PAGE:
When asked about the blushing squash blossoms delicately displayed on his table at the Clayton Farmer's Market, Tim Hess of Silent Oaks Farm surprisingly started talking about bees. He described how the bees are attracted to the blossoms. With his hands and one blossom, he showed how the blossoms open up in the very early hours of the morning making room for the bees to fly in and buzz around.
A design of nature, many flowers like squash blossoms or morning glories open only in the morning. The bees know this, arriving for their breakfast and getting covered in thick, yellow pollen as they move from male to female blossoms--pollinating the plants. As Tim continued the explanation, a mischievous smile appeared and he went on to describe another design of nature. After a short time, the squash blossoms also close up and remain that way until the next morning.
Hence, picking squash blossoms for market sometimes requires heroic rescue measures to free trapped bees--without getting stung, of course. Intrigued by the story and awed by the warrior tactics that may be called upon to bring each squash blossom to market, I had to have some. But then, what do I do with them I asked. Tim wisely deferred to his wife, Marcille, for the continuation of the story and an answer to my question.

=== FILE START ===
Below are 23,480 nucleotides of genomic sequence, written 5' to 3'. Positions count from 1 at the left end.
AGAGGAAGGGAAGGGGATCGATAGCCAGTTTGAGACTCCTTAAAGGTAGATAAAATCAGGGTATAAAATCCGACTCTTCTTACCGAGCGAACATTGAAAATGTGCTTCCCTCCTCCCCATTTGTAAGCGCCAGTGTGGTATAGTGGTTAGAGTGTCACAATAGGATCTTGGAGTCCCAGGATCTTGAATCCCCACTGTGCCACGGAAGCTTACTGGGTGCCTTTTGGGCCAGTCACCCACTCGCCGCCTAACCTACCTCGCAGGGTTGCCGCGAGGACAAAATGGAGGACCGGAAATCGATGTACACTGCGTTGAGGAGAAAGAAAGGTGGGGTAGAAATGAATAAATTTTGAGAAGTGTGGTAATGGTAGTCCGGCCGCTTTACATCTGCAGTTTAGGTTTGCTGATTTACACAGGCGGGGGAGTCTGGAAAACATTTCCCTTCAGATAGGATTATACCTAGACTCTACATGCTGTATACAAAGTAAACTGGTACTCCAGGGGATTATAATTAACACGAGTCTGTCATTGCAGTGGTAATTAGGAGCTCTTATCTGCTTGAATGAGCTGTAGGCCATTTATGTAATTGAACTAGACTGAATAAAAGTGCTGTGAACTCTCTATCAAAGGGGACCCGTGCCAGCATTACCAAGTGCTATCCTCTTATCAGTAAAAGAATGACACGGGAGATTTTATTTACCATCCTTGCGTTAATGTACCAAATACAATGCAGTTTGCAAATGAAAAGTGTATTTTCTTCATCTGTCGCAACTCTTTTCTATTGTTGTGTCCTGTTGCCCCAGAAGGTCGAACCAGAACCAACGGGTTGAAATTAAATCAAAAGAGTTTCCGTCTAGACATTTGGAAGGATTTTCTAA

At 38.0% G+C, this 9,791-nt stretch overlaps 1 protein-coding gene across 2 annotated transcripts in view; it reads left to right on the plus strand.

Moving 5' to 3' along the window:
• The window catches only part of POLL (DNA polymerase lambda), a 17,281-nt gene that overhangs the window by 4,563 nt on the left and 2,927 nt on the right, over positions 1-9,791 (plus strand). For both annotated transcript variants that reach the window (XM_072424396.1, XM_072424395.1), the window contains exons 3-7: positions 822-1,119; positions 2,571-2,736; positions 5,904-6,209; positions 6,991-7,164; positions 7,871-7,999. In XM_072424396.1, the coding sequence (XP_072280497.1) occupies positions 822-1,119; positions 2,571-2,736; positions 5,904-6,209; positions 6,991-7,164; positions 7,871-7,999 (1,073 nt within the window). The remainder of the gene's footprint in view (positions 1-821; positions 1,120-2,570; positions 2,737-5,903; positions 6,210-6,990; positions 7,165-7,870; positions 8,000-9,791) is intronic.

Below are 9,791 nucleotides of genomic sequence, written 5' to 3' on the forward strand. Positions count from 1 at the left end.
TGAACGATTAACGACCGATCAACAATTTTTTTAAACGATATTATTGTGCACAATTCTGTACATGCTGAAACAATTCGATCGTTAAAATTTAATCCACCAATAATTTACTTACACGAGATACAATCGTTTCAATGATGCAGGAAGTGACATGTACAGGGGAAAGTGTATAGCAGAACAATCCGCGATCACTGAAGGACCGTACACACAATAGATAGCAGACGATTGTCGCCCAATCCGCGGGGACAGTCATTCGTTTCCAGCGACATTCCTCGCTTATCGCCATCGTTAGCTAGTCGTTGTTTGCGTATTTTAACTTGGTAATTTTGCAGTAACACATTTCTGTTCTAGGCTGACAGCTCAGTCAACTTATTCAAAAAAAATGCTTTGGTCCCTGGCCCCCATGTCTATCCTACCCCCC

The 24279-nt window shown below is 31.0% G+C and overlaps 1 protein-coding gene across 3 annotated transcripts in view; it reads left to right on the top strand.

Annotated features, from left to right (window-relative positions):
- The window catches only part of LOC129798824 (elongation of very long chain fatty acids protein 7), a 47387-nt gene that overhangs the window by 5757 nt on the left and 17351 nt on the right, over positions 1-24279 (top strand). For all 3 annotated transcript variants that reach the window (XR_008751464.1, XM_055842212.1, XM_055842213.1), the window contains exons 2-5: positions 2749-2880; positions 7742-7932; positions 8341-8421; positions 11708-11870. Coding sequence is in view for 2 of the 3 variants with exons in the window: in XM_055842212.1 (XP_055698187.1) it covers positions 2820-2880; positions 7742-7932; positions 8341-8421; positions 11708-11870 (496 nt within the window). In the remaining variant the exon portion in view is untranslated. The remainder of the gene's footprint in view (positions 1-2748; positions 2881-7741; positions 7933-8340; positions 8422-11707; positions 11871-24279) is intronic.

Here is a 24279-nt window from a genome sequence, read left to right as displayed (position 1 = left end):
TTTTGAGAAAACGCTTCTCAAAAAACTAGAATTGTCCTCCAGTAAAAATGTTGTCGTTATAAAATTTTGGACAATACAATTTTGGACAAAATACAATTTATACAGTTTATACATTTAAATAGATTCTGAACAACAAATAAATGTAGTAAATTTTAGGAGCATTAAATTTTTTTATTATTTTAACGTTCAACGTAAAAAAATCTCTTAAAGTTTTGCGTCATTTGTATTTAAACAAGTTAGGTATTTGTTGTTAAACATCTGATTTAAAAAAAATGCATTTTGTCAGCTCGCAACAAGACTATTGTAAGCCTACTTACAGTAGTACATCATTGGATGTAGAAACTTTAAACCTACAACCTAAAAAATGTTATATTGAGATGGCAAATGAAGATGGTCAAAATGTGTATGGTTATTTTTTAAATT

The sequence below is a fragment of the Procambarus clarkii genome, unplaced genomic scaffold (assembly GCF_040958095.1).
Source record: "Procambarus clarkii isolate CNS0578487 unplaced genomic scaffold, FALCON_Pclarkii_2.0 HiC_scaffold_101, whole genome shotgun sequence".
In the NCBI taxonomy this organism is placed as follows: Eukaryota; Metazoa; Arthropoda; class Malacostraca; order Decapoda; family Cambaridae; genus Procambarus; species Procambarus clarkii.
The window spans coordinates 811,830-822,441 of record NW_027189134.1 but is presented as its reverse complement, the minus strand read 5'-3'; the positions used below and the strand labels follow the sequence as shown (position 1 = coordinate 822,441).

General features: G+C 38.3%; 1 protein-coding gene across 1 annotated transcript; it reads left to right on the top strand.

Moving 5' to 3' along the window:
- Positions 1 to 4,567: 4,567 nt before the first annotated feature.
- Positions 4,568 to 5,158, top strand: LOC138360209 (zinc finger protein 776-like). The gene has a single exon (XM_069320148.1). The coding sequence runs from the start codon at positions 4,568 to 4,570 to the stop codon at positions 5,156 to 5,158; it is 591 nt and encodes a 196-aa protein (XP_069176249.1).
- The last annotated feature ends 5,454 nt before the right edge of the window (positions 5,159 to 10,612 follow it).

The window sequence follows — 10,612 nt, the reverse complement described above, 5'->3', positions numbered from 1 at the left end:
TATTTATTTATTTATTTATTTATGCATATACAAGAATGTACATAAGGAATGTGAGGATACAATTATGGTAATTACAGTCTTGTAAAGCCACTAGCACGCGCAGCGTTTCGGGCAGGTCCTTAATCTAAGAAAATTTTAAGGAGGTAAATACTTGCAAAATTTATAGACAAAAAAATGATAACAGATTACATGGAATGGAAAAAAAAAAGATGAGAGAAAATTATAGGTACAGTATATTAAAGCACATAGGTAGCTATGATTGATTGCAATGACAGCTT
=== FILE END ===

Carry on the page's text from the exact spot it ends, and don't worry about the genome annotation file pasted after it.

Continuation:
After nodding knowingly to her husband's bit of fun, Marcille went on to describe how she regularly makes stuffed squash blossoms for her family like I would describe making pancakes when my son was small--matter of factly. What was a new and exotic delicacy to me, was simply a staple of country life---and cooking.
Her favorite way of cooking squash blossoms is to stuff them with soft cheese, mushrooms, or bread crumbs; dip them in egg and then in seasoned flour and fry them in a pan. Marcille's description was told in much more detail with the nuances of a country woman and mother who's very at home in her own kitchen--and cooking without recipes. I was inspired.
However, when I laid my squash blossoms out on my own kitchen counter the next morning with the assembled ingredients, I was afraid of messing up their delicate beauty and did a little recipe research to bolster my confidence. I also have to admit to listening for the buzzzzz of bees as I went about the buzzziness of stuffing the blossoms. Below are a couple of links to squash blossom information. Who knew?
Well, I'm pleased to report that my own "Squash Blossom Morning" was a big success, at least according to my taste buds. Delicate golden-orange flowers from Silent Oaks Farm (hand-picked by a squash blossom warrior) filled with herbed Baetje Farm goat cheese, dipped in whisked farm eggs, then in seasoned pastry flour and finally-- fried briefly in hot oil in a favorite cast iron skillet.
Served immediately with fresh basil leaves and a sprinkling of freshly ground green peppercorns--the slightly aromatic, yet nutty squash blosssom flavor was delicious. Even though squash blossom season is winding down, if you find some, I highly recommend creating your own "Squash Blossom Morning".